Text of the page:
The latest SIOG guidelines are a great place to start. There is some controversy in them, they are not perfect because the evidence base is still developing and maturing but the guidelines in principle talk about a couple of key things – assessing patients for fitness or frailty or vulnerability, whatever term we want to use. So whether we choose to use the G8 which is the ones the SIOG guidelines recommend, it’s a good place to start, there are other options but I’m not sure any other option is superior or just different and maybe easier in one setting or another. So the G8 is a good place to start. There’s a new version of the G8, the modified G8 or the G6, which may be slightly superior but they’re very similar. The other thing that the SIOG guidelines emphasises is taking a serious look at cognitive function and making sure the patients are cognitively intact. Whatever specific tool we use, SIOG recommends the Mini-Cog or others, for example some have used the Blessed Scale or the Mini-Mental or the MoCA, these are alternatives but the Mini-Cog is a good one and it’s one that we use in our practice as the first screening tool. So if people are not frail by the G8 and they don’t have any suggestion of cognitive impairment with the Mini-Cog we can be fairly confident that they can be treated as aggressively as the younger patient if that’s consistent with their goals and preferences. If they have an abnormality on screening with the G8 or the Mini-Cog then we need to take a step back and do a more thorough assessment and decide are they really frail, are they a little bit more vulnerable and need some extra support but could probably go through treatment or are they, in fact, fairly fit. Because we know that the G8 has reasonably high sensitivity but it will catch a number of people who are not frail and suggest that they need more detailed assessment but on that detailed assessment they end up being fairly fit. So we need a more complex process but the SIOG guidelines are as good a place to start as any.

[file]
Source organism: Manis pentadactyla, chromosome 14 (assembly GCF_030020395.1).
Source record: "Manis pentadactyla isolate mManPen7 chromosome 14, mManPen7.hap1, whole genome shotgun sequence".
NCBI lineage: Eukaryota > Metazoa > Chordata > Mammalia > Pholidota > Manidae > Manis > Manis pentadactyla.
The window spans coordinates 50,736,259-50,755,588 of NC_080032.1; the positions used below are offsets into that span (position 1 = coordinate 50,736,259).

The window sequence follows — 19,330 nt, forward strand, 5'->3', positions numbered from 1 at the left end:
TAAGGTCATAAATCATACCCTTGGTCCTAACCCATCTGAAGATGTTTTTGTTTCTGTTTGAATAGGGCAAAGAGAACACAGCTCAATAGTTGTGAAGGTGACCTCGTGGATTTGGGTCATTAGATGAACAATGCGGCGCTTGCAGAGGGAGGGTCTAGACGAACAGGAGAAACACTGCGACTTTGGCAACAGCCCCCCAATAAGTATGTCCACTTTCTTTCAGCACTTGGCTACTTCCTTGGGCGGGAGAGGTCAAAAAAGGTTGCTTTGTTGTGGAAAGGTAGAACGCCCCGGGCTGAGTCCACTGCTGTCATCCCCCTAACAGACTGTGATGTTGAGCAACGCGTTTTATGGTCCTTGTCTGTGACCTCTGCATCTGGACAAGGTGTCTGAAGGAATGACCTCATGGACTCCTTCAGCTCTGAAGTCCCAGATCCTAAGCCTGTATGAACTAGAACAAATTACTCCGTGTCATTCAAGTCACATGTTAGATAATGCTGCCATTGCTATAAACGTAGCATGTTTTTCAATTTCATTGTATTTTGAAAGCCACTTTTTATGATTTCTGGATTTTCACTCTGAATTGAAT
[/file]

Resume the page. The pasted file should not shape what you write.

Is there anything important you’d like to add?
One of the areas is that I think we under-appreciate the importance of optimising their comorbidities and their functional status either before or during treatment, in particular taking advantage of optimising the home environment, looking at issues around home safety, gait aids and even physiotherapy is particularly important for these more functionally impaired older adults. A second important area is providing education and supports around reducing cancer related fatigue because that ends up being one of the most important side effects that patients complain to me about in my clinics. Whether it’s with one of the oral agents, whether it’s with chemotherapy or with radium, fatigue seems to come out as one of the top three symptoms over and over again. Although we can’t always manage the fatigue there are a number of things we can do ranging from education to basic investigations to optimising comorbidities and exercise that can improve fatigue in a significant proportion of patients.
The other thing to pay careful attention to is around falls and bone health because many of these older adults are at risk of falls and the therapies increase the risk. They also may have underlying osteoporosis, particularly if they’ve been on androgen deprivation therapy for years before they develop advanced cancer and then one starts them down subsequent therapies but that androgen deprivation has already increased their falls risk, given them osteoporosis and these things are not emphasised enough in the current guidelines. The current guidelines are a step forward compared to the previous ones and they’re more aware but from my own clinical practice I still see many clinicians who are ignoring or not optimising these factors for a number of reasons and we need to pay more attention to those to help these patients along the way.
So treating the patient and not the disease?
Absolutely, and there are many challenges to doing that. I appreciate the time pressures, the training, the expertise but it’s not a one person show and it’s not even necessarily a medical show. We can certainly involve allied health professionals, our nursing colleagues, physiotherapy colleagues, exercise scientists or kinesiologists and the whole team can support the patient along with the oncologist, it’s not just that the oncologist has to do it on their own.
The challenge in many centres is that these collaborations and interdisciplinary teams haven’t yet been built or people who are practising in very small centres or resource constrained centres have a more difficult time. Even there providing basic education, linkages to the community and advice so that some things can be implemented by patients or through their family physician in other environments so that they are collaborating, there are still many opportunities to do that that are under-utilised. It’s rare that it’s just the oncologist with no support system around, that’s unusual in my experience, no matter what setting I go to.